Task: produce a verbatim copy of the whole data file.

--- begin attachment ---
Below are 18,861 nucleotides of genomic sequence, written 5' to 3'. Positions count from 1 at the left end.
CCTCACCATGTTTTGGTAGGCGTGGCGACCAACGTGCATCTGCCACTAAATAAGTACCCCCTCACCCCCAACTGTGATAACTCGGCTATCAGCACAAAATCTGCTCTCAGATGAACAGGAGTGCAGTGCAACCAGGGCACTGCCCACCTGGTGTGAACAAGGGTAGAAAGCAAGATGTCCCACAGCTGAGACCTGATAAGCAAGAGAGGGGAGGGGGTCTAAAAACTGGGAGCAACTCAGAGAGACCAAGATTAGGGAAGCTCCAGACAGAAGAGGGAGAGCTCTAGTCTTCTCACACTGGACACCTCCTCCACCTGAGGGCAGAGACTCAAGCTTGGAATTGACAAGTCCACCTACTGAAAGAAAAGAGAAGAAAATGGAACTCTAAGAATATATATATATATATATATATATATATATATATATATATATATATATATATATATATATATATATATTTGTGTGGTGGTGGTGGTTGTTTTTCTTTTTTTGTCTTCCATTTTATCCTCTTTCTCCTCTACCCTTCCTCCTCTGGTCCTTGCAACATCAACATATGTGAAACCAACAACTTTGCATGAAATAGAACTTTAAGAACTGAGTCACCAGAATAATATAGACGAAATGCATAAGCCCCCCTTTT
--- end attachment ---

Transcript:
Below are 18,861 nucleotides of genomic sequence, written 5' to 3'. Positions count from 1 at the left end.
CCTCACCATGTTTTGGTAGGCGTGGCGACCAACGTGCATCTGCCACTAAATAAGTACCCCCTCACCCCCAACTGTGATAACTCGGCTATCAGCACAAAATCTGCTCTCAGATGAACAGGAGTGCAGTGCAACCAGGGCACTGCCCACCTGGTGTGAACAAGGGTAGAAAGCAAGATGTCCCACAGCTGAGACCTGATAAGCAAGAGAGGGGAGGGGGTCTAAAAACTGGGAGCAACTCAGAGAGACCAAGATTAGGGAAGCTCCAGACAGAAGAGGGAGAGCTCTAGTCTTCTCACACTGGACACCTCCTCCACCTGAGGGCAGAGACTCAAGCTTGGAATTGACAAGTCCACCTACTGAAAGAAAAGAGAAGAAAATGGAACTCTAAGAATATATATATATATATATATATATATATATATATATATATATATATATATATATATATATATATATATTTGTGTGGTGGTGGTGGTTGTTTTTCTTTTTTTGTCTTCCATTTTATCCTCTTTCTCCTCTACCCTTCCTCCTCTGGTCCTTGCAACATCAACATATGTGAAACCAACAACTTTGCATGAAATAGAACTTTAAGAACTGAGTCACCAGAATAATATAGACGAAATGCATAAGCCCCCCTTTT